Sometimes little things go wrong and you need your doctor’s help - strep throat, a cut that needs stitches, an ankle sprain. That’s healthcare. Sometimes you’re fighting something more chronic and you need a little more of your doctor’s help - high blood pressure, anxiety, arthritis. That’s healthcare. Occasionally, something happens and you need to be hospitalized, have surgery, and see a few specialists - pneumonia, heart attack, joint replacement. That’s healthcare, too.
It can be said with fair certainty most employers want to help their employees achieve excellent healthcare.
The question is, does it make sense for all healthcare to be administered through insurance? Or does the old model of risk sharing for larger expenses make more sense?
In the case of a high deductible plan when all healthcare is subject to and managed by insurance but isn’t actually paid by the plan until the employee meets their deductible (which most don’t), does using insurance add more roadblocks and expenses than the value derived from it? Does it actually aggravate the process of seeking affordable routine healthcare?
Despite all the money being thrown at it, the value people derive from healthcare services is on the decline, according to the Commonwealth Fund and the Kaiser Family Foundation. So it’s not just employers feeling the burn. Their employees’ families are feeling it, too, with skyrocketing out of pocket costs for healthcare.
Could it actually be more affordable, streamlined, and convenient to pursue routine outpatient healthcare without insurance?
As a means to answer these questions in a very real way, let’s look at what it might look like if your homeowner’s insurance worked like your health insurance.
First of all, all the roofers, plumbers, and builders would be very happy, and a lot of work would get done, whether your house needed it or not. They might offer to do expensive repairs that may or may not work, and you might agree to it, because you aren’t paying for it and these kinds of repairs have become commonplace.
In the healthcare world, that’s called overutilization, and it happens a lot. In a fee-for-service system with third party payers, everyone benefits from you using a lot of services and being “in the system”. (By everyone, this means providers, pharmaceutical companies, hospitals, insurance companies, agents, medical IT companies….the list is frighteningly long.) The only people who pay more are employers and you.
Now let’s say you have a leaky faucet in your kitchen sink and can’t figure out what’s causing it. You’d call your in-network plumber to come and take a look. He comes over a few weeks later - you miss work to meet him at your house. He diagnoses the problem.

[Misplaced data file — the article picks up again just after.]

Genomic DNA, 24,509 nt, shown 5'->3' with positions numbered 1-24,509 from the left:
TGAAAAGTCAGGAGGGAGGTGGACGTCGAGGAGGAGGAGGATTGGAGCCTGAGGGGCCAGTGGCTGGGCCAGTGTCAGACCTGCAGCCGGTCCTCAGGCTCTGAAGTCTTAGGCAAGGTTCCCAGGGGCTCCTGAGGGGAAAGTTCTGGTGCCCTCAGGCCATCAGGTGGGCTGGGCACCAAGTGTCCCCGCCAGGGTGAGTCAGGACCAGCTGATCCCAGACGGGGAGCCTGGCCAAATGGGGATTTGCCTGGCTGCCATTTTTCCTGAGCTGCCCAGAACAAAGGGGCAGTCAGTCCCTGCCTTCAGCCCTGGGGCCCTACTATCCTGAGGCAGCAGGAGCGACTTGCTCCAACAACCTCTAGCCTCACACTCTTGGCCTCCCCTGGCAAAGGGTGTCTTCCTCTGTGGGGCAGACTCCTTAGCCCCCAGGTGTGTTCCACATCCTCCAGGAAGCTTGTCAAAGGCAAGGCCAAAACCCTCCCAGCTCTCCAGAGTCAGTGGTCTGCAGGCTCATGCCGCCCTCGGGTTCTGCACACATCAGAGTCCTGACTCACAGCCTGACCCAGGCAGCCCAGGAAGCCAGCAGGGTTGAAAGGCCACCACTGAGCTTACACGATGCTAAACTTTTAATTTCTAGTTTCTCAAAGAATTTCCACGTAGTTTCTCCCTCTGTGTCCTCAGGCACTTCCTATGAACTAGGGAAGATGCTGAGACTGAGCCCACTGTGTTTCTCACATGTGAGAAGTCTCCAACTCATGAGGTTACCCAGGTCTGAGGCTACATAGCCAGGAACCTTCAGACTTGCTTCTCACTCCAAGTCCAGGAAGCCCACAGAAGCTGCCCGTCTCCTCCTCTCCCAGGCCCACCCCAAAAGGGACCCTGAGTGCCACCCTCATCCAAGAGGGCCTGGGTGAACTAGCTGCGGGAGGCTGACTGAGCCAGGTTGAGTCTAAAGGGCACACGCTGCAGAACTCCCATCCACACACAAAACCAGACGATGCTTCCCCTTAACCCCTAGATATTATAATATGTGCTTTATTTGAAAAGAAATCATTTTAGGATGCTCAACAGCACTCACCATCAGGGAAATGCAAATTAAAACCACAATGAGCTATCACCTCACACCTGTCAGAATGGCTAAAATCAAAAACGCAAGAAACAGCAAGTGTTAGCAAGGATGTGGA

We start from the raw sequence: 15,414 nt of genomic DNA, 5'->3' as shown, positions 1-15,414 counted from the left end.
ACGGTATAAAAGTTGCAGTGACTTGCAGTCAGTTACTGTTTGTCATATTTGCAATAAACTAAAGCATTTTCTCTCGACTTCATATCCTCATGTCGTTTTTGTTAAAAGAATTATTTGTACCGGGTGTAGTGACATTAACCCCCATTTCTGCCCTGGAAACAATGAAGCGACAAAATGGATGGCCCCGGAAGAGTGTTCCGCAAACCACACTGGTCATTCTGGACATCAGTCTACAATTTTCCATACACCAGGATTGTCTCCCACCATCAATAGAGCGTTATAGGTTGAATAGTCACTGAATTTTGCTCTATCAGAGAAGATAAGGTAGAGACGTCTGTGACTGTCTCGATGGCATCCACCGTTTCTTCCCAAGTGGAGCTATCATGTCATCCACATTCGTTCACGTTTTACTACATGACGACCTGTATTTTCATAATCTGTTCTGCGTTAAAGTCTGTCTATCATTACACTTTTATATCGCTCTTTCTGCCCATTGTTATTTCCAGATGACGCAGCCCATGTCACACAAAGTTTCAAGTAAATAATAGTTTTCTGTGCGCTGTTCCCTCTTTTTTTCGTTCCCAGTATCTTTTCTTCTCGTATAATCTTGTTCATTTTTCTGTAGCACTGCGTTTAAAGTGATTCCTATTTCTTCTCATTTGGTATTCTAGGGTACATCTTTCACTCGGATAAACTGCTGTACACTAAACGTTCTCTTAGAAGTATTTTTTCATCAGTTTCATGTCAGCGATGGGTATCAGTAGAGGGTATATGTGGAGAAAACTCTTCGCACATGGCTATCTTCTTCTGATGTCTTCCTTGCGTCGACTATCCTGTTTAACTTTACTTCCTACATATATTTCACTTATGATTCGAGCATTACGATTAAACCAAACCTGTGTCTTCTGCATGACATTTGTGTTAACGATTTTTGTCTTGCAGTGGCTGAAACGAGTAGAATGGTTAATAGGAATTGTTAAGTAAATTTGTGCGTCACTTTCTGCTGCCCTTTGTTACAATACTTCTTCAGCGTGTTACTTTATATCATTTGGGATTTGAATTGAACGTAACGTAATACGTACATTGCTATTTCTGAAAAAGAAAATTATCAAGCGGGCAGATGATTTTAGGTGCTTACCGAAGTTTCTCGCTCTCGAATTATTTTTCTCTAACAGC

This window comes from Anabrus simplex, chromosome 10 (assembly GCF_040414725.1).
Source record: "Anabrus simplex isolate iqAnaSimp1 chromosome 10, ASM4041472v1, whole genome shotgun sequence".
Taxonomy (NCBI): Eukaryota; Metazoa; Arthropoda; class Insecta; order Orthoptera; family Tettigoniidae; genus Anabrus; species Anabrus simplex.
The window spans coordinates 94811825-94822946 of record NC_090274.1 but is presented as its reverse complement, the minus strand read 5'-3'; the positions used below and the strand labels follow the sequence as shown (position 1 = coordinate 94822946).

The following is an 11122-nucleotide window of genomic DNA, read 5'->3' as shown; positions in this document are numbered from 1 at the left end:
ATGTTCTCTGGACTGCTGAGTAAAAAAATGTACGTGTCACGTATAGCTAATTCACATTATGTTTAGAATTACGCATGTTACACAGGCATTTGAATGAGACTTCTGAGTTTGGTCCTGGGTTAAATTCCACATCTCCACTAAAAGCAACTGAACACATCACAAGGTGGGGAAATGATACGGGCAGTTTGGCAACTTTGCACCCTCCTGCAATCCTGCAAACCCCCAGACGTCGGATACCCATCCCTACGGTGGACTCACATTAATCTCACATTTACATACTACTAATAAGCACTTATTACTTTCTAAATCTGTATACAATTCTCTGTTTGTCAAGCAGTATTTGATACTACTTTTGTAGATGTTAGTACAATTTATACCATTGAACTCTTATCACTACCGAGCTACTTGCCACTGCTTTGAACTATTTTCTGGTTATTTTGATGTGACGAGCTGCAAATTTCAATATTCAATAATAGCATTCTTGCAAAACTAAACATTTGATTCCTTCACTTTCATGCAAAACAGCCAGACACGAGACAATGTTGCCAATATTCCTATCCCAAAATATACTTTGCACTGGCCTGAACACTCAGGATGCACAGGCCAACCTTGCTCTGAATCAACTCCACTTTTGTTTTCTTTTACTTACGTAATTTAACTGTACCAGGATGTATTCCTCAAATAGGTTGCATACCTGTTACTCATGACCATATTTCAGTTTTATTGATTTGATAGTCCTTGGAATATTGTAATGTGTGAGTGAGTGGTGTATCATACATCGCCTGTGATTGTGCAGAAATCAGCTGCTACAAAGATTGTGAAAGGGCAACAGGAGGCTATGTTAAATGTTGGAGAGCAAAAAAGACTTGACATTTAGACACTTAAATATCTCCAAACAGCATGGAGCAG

Turns out it’s just a corroded washer. The plumber also recommends changing the out of date faucet. He doesn’t tell you this, but the plumber doesn’t get paid his incentive bonus if he leaves the old faucet in place, because those old ones aren’t in the current guidelines. A study done by the faucet manufacturer shows the new ones to be statistically significantly better at not leaking.
Now you have to call your homeowners insurance company for prior authorization for the recommended washer and faucet. After some phone tag, and after your plumber’s office sends in paperwork proving the necessity of such products, the insurance company sends your auth to the nearest in-network hardware store, which is a terribly big store with poor customer service and not in your neighborhood.
The store would call you for an appointment. It’s in three weeks, and you’ll have to miss work for it. When you go to the store to pick up your supplies, you’ll have to fill out a bunch of paperwork and then wait for an average of 47 minutes before having access to your products. And only certain faucets are covered by your insurance, but you’re not sure which ones those are, and your plumber and the store employees don’t know either. Also, there are no prices on the faucets or washers. You have to purchase them in order to find out how much they cost.
Once you decided on a faucet, you’d pay a small amount at checkout (your copay), but the store wouldn’t give you the final bill until after they sent a bill to your insurance company. This takes a long time, about 60 days. You haven’t met your deductible yet, so even though you chose “covered” products, you have to pay the whole cost for the washer and faucets. You’re floored at how much they actually cost - the price has risen dramatically in the last decade - and are totally unprepared to pay the whole amount.